re: Are You a Mediocre Developer? ME TOO VIEW POST

FULL DISCUSSION
 

I do not mean to be confrontational in this comment, but as an independent person looking at this, I would like to offer some feedback.

  • If I am leading and defining what a team should do, what would make me the most happy is if they do exactly what was asked for and it is done well. I do not feel that you did that. There was no mention of Vue, Heroku, or going above and beyond in the assignment. From my point of view, if I were to ask someone to create a "web-based front-end", I'm thinking of an HTML page with some forms and minimal styling. If that candidate invented the next great front-end framework as a part of the assignment, I would turn them down. Why? Because I did not ask for it and I do not have the knowledge or time to understand it and review it. Focus on understanding the interest of what they are trying to assess. It was very clearly focused on Python/Django. By doing more, you give them more to critique. By doing more, there is more that can go wrong. By doing more, it is more for them to review. By doing more, it is more for them to maintain. They are reviewing you as a potential team member, you have to remember that.
  • The language used in the emails is not something I would ever use on the job or while applying for a job. Words like "gotta", "gonna", "cuz", ":D", "!?", "lemme", and emojis. I'd let one or two of them slide but you should ensure you are presenting yourself in the best way possible when communicating with your potential boss.
  • The assignment specifically mentions building the application in small logical steps so they can see how you can visualize the problem, break it down into manageable steps, and then solve it incrementally. You may have made small commits, but if it didn't clearly show your progression then you did not meet this challenge. The email the next day saying "I'm almost done" and "Gonna review the requirements to see if I missed something" raises concern for me that you did not do that. The requirements should have been understood and a plan to meet them should have been established before writing any code.
  • In reading their initial response, they gave you more feedback than any job I have seen. They also gave you a second chance to make updates and redeem yourself and I believe they were sincere in that. Your response to their feedback seemed a bit confrontational, even if it was not intended that way. Their final rejection was very explicit and offered great feedback for next time. They even gave an example of someone else's assignment. It seems to me that you are disregarding their feedback and making it seem like they are ghosting you when I think they went above and beyond.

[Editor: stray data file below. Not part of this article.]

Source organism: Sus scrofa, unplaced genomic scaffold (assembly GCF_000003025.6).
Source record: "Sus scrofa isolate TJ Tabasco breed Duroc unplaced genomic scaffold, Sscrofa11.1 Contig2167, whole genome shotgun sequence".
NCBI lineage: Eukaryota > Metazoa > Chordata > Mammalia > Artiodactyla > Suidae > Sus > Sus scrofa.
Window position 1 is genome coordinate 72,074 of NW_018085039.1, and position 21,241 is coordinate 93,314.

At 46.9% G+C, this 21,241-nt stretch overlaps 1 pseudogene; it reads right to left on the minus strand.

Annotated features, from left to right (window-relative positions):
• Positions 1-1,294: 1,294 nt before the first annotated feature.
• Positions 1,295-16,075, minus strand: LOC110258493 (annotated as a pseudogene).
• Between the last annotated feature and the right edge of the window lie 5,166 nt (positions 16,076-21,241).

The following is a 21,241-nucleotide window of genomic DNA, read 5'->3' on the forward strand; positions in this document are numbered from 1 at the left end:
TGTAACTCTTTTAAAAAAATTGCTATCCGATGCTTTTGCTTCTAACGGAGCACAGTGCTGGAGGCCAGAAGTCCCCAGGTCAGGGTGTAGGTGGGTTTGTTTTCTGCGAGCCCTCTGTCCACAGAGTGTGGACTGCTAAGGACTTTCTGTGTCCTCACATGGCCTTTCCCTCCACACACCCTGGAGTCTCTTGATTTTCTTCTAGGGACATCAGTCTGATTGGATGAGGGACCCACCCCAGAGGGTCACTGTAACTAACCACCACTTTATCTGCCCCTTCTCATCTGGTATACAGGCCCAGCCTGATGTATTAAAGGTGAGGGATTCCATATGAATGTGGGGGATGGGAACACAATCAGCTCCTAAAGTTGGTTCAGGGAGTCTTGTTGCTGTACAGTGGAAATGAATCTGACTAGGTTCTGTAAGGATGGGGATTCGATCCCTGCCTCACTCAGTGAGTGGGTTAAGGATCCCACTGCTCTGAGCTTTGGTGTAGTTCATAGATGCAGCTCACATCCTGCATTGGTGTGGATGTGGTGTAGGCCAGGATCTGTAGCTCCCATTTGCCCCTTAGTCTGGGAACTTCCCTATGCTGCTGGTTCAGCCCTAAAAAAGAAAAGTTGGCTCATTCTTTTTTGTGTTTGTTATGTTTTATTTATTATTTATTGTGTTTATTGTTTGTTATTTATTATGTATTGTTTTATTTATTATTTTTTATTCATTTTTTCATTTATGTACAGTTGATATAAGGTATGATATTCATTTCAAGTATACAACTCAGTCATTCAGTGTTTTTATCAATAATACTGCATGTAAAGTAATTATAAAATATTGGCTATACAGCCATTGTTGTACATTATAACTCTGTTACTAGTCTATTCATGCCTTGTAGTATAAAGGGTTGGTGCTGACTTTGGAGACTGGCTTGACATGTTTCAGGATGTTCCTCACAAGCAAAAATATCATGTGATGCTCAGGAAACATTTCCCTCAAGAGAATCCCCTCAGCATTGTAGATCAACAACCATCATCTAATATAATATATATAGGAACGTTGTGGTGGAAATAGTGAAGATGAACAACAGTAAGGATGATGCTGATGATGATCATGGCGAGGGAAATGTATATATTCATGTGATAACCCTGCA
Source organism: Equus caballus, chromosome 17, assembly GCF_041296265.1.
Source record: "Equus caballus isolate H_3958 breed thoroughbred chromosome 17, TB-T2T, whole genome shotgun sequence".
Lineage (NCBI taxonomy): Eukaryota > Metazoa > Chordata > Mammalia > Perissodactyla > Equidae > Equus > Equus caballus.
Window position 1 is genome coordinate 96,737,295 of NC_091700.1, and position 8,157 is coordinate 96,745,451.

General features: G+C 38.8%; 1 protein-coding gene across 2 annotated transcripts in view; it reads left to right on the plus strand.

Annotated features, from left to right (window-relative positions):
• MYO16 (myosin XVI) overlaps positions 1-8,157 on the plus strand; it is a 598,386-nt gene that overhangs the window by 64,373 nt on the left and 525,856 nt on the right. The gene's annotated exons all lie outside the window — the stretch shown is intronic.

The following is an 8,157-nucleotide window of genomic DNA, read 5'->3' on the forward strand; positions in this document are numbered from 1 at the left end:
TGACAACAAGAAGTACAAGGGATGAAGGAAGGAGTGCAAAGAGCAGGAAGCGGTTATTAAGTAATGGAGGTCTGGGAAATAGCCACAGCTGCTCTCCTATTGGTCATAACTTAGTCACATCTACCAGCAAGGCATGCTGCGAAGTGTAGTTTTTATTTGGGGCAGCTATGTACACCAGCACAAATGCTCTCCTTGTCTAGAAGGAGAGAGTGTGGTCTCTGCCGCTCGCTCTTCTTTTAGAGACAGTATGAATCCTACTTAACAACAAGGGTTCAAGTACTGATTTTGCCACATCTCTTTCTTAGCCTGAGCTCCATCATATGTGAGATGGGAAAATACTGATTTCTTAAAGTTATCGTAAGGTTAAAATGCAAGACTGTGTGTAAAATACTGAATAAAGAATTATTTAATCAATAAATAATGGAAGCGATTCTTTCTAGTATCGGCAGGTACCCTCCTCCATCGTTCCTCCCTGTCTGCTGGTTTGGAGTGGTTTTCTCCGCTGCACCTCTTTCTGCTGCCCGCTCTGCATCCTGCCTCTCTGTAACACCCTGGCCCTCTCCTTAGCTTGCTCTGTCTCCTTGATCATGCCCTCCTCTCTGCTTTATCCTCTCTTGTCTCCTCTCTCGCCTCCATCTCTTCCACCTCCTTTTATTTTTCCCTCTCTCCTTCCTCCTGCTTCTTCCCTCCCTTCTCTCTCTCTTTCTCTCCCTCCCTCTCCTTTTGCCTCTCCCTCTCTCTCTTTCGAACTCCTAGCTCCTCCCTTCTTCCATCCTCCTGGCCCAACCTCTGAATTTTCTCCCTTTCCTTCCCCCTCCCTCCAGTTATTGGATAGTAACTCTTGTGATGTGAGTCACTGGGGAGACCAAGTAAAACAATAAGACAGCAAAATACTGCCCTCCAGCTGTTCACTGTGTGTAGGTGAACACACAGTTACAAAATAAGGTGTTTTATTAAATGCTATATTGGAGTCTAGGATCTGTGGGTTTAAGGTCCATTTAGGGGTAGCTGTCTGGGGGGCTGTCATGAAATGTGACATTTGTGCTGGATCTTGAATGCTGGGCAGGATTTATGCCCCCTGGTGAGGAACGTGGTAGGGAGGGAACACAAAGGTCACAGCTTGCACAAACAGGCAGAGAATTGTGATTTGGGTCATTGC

I hope you can reflect on this and take their feedback and mine to heart. I don't believe that you are a mediocre developer, you have the coding skills. There is more to being a developer than cranking out code, so work on those aspects and you will be fine.

 

As someone who has done a lot of interviewing over the past few years, I concur with some points. We give candidates very strict guidelines on what we expect from the submission, both in terms of scope and style, so ignoring that is definitely a red flag.

That said our exercise is a lot more manageable since it's a task that can be done without any external libraries (this is in fact a requirement) in anywhere between 2-6h depending on skill level and attention to detail.

 

Hey Michael, would you like to share more details about your test case?

The external library is intentionally part of our requirement. There are a ton of libraries to validate IBANs. How will the candidate chose between them? Will they use one at all or implement an already solved problem again reinventing the wheel, etc.

 

I would like to clarify few things:

Since when doing well in a task and going beyond sounds bad?

Words like "gotta", "gonna", "cuz", ":D", "!?", "lemme", and emojis.

I was explicitly asked to avoid formalities (with a smile emoji):

formal

but if it didn't clearly show your progression then you did not meet this challenge. The email the next day saying "I'm almost done" and "Gonna review the requirements to see if I missed something" raises concern for me that you did not do that

For the sake of conciseness, I didn't share how I approached the task:

done

There is more to being a developer than cranking out code

Yeah, there is the "dealing with humans" aspect, which they might be super bad at.

 

This is one lesson I learnt over time because of a great feedback from a company in Germany. Even when they made it clear upfront I didn't manke the cut. They spent time on both written and video interview-styled feedback. That was very valuale time. I realised all of the negative feedbacks came from the extra stuffs I was trying to do.At least 90%. Like I tried to deploy to Heroku but couldn't, then just used firebase instead. I left some heroku related files.I implemented a complex modal I wasn't asked.It turned out to have the most criticsm.

At that point, I had very little experience and was always trying to impress. It backfired every single time.

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